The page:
Mumbai: On 30 June, customers trying to withdraw money from their bank accounts through ATMs (automated teller machines) of other banks discovered that they couldn’t do so for some time.
The reason: a switch that enables such transactions crashed because it couldn’t handle the volumes, an example of technology not being able to keep pace with usage and policy.
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The technology backbone that operates the ATM network in the country was unprepared for the rise in usage: the national financial switch (NFS), the router that handles interbank ATM transactions, faced some problems a couple of times in April and May and on 30 June, crashed entirely, rendering interbank transactions at about 40,000 ATMs across India non-functional for about half an hour. Same bank transactions, however, were unaffected.
At the time, the switch— which is the router that reads a card and routes the request to the respective bank’s servers— had a capacity of two million transactions a day. On 30 June that number spiked to 2.7 million—way beyond the average of 1.6 million transactions a day—crashing the system.
Before RBI’s waiver, the switch handled an average of 400,000 transactions a day, said B. Sambamurthy, director of NFS. He said the system had been upgraded in March to handle two million transactions daily in view of the RBI waiver of transaction fees.
NFS, based in Hyderabad and developed by the Institute for Development and Research in Banking Technology that was established by RBI, waived its fee of Rs2 per transaction in December 2007 as part of a central bank initiative to increase ATM usage in the country.
Since then, along with the surge in the number of transactions, the average cash withdrawal has less than halved from Rs5,000 to about Rs2,000, a likely indication that consumers no longer feel the need to access large sums of money in a single transaction as they can now access any bank’s ATM.
“Now, we are in the process of building a system which can handle one billion transactions per year and this will be one of the largest globally,” Sambamurthy said in an emailed response. “This new system is being tested and should be operational in about six-eight weeks.”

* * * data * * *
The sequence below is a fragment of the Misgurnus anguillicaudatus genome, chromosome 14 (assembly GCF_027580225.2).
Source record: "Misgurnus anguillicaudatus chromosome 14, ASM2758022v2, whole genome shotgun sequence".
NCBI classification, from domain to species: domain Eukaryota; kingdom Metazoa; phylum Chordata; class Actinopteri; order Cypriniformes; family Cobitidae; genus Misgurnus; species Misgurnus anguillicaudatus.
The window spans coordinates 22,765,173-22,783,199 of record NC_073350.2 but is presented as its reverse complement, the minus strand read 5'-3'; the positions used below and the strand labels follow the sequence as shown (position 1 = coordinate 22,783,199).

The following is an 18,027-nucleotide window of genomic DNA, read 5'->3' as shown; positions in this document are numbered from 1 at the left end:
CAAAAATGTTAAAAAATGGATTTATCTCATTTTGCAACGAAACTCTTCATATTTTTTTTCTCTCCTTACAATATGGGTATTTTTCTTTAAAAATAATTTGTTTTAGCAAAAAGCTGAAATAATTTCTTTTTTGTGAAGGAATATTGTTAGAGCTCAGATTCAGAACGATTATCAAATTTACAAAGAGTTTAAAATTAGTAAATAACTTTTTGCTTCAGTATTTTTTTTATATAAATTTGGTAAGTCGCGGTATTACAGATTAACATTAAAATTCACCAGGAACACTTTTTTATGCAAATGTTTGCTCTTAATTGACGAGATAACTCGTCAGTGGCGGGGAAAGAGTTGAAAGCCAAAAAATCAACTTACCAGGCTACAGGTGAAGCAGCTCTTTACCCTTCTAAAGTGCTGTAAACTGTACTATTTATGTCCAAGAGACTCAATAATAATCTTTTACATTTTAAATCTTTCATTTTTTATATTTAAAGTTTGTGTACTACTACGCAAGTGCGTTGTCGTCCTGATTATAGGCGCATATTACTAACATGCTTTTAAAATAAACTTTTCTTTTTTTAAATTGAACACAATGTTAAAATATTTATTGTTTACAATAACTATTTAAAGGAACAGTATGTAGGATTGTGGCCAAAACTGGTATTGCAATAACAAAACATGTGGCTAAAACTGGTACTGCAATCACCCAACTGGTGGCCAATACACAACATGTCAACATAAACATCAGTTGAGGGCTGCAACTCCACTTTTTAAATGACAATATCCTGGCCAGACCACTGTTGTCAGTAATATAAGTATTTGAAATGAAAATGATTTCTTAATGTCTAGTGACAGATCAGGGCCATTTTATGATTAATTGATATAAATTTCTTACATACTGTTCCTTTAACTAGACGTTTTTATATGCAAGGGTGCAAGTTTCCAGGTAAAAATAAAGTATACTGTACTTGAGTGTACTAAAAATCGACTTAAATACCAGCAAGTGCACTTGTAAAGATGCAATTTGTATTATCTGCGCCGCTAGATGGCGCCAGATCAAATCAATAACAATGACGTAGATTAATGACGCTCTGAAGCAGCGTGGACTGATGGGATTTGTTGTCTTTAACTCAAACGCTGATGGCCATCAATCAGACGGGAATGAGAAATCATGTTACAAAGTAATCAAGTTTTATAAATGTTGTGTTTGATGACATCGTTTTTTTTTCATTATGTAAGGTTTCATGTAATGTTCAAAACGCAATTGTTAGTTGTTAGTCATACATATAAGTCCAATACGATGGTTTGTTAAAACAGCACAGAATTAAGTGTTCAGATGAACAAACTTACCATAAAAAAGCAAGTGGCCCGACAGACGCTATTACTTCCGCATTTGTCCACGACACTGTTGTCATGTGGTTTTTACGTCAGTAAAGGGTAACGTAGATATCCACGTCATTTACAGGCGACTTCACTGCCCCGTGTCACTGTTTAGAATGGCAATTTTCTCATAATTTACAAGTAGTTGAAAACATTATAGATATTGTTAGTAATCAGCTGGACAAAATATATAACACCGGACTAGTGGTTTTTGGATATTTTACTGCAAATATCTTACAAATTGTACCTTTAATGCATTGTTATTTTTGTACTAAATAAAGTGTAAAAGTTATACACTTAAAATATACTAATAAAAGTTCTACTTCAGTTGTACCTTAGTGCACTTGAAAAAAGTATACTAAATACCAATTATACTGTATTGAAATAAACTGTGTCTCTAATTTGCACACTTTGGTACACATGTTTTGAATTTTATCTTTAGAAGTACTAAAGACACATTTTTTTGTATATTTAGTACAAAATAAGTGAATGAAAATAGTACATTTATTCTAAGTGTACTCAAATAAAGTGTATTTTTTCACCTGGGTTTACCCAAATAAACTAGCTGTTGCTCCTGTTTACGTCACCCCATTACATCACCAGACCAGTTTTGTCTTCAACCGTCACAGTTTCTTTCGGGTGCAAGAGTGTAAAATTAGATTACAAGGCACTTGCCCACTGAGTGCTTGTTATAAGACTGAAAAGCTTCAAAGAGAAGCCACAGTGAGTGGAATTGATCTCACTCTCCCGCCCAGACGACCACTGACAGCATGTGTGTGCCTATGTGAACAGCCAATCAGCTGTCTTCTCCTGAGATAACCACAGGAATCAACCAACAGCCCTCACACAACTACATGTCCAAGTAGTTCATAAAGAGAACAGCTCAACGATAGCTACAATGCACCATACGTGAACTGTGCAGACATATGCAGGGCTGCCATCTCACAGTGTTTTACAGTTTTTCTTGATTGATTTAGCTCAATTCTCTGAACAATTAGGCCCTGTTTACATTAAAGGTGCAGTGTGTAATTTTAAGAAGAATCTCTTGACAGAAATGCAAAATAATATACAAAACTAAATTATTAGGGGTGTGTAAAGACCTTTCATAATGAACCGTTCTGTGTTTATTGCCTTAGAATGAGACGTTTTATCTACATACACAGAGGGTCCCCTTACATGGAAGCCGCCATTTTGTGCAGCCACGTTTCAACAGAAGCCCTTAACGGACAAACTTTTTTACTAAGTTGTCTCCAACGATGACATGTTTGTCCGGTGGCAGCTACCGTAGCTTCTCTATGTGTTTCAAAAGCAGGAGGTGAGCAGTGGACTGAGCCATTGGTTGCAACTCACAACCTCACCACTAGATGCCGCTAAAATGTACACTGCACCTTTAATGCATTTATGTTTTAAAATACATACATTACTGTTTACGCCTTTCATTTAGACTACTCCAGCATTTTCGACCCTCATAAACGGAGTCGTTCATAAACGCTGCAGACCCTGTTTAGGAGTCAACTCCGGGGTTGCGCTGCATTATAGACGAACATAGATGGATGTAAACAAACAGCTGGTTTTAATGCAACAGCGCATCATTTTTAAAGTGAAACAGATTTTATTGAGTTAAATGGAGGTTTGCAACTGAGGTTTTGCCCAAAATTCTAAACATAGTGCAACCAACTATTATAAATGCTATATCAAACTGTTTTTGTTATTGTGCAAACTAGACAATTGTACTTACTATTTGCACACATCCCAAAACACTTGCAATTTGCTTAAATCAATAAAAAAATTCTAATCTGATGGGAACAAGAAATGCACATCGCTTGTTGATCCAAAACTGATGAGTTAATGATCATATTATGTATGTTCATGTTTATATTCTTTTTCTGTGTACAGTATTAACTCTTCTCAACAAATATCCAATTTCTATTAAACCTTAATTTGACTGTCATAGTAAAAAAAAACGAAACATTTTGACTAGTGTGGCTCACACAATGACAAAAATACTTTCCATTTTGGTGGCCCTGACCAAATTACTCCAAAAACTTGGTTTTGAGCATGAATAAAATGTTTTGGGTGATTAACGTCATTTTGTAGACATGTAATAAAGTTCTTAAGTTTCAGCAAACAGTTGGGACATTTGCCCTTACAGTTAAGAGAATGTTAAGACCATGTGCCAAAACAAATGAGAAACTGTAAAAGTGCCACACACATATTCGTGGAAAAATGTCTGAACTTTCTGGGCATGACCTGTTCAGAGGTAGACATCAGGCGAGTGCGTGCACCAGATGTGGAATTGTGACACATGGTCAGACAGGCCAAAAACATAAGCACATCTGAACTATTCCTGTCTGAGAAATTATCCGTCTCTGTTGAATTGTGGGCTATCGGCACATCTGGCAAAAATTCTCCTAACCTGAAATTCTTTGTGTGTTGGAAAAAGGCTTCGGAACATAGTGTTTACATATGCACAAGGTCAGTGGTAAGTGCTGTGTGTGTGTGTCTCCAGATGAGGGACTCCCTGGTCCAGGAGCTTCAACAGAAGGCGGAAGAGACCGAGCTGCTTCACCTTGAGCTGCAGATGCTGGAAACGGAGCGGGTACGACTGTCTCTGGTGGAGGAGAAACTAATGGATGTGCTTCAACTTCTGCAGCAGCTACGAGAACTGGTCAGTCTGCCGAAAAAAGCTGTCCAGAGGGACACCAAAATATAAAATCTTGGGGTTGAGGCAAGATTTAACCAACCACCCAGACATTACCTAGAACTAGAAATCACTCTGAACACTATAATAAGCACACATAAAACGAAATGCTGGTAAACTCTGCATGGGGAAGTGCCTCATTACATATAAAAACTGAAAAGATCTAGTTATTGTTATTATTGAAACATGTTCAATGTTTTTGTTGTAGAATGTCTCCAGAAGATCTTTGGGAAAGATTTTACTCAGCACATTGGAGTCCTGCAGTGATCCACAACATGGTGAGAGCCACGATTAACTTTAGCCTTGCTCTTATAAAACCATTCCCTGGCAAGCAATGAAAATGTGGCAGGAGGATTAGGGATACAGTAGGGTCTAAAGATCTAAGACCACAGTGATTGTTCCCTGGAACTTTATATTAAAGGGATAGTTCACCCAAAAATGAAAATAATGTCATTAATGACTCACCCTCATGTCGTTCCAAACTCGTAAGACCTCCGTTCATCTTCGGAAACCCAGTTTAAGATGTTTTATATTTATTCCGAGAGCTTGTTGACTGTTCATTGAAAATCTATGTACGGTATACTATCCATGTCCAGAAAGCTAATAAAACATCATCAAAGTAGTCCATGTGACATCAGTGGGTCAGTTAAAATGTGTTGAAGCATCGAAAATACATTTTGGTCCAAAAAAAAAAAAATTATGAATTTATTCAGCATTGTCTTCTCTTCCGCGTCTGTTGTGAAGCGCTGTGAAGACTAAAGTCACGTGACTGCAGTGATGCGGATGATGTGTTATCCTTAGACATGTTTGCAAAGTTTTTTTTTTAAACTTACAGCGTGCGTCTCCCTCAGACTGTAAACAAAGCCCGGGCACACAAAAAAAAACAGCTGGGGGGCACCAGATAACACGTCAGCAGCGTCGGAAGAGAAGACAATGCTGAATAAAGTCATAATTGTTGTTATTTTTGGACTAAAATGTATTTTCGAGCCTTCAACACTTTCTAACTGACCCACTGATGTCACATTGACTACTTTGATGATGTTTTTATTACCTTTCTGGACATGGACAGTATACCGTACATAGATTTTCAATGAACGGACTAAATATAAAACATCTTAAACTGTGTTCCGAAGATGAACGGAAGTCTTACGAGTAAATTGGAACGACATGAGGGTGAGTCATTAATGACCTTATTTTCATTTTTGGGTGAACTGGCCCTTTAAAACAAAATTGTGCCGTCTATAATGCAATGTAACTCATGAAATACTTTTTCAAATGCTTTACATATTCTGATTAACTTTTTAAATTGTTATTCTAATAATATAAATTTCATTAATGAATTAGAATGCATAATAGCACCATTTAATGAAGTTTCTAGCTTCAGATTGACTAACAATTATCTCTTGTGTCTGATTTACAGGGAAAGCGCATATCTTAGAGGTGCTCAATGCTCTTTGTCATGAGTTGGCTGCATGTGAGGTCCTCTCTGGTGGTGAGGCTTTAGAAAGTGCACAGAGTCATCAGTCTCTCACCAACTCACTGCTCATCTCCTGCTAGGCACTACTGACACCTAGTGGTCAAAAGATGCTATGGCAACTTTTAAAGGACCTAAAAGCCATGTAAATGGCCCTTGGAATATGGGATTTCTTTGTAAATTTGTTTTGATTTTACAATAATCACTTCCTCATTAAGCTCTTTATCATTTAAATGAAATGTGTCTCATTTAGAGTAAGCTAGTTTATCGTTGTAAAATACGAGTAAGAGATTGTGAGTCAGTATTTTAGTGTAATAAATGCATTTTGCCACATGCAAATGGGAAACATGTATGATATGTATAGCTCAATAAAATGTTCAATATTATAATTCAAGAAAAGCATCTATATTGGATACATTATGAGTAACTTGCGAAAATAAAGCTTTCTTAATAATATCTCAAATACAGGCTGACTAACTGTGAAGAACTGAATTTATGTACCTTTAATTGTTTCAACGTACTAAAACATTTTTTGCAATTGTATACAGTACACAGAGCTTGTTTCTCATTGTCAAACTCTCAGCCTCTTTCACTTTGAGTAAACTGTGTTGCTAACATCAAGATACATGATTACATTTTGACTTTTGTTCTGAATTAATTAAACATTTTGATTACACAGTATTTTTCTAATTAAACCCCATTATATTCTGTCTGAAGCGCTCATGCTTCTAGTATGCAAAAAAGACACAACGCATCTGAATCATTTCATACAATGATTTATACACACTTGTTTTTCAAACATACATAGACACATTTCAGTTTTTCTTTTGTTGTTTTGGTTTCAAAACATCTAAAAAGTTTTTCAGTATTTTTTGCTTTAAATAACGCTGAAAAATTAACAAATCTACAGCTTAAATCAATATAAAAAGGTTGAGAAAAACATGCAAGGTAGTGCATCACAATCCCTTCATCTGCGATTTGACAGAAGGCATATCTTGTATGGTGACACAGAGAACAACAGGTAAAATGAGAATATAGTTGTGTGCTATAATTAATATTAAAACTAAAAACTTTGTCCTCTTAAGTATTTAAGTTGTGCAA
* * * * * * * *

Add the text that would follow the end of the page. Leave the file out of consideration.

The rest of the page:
On a daily basis, however, the new system, will be able to handle 2.74 million transactions, just a shade more than what brought the system down on 30 June.
“NFS is fully prepared to handle two million transactions per day even now. It is handling the daily traffic of over one million (transactions) successfully,” Sambamurthy added.
Each bank has its own switch in addition to the NFS one, which is why on 30 June consumers were able to perform transactions at their own banks’ machines. “When a card from the same bank is used, the bank’s own switch takes care of the entire transaction and it does not reach NFS,” said Sanjay Sharma, managing director and chief executive of IDBI Intech Ltd, the technology arm of IDBI Bank Ltd.
Switch matters: Soon a new system can be in place with a capacity of one billion transactions per year. Rajkumar / Mint
According to Sunil Udupa, country head of AGS Infotech Pvt. Ltd, an ATM vendor, the maximum daily transactions on an ATM can go up to 800, while the current average is about 200-300. “Technically, there is no limit as to how much (many times) an ATM communicates with the switch,” he said. “The ATM hits (transactions) are limited by the cash available (in the machine).”
There are a total of four switches in the country—NFS, MasterCard, Visa and Cashnet. About 40 banks, including all public sector ones, are connected through the NFS network. Overall, at least 38,000 ATMs are connected through NFS, according to bankers and ATM vendors. Banks typically subscribe to more than one switch provider for customer convenience. However, networks other than NFS charge the banks for their services.
Although the NFS switch is free, other operational issues remain and the transactions are not entirely free of cost. According to banking sources, the per-transaction cost to a bank when another bank’s ATM is used is around Rs10-18. These charges are, however, not levied on the customers.
Bankers are not too worried by NFS’ crash.
“So far, we haven’t faced a major problem from NFS glitches,” said R.P. Sinha, deputy managing director for information technology at State Bank of India, which has the largest ATM network of 12,000 and plans to add another 10,000 over the next year. “There were some incidents in April and May, but that was sorted out quickly. We are in total coordination with NFS when these glitches happen.”
ATM vendors also said there hasn’t been any slowdown in demand from banks. While some banks want to piggy-back on other banks’ ATM network, others are aggressively expanding to tap into the fee income that can be generated by offering their networks to other banks.
“Earlier, banks used to give orders of about 500 ATMs, now they are ordering about 1,000 per order,” said Udupa of AGS Infotech. “After the ATM transaction fee has been waived, banks have really become very aggressive on their ATM expansion plan.”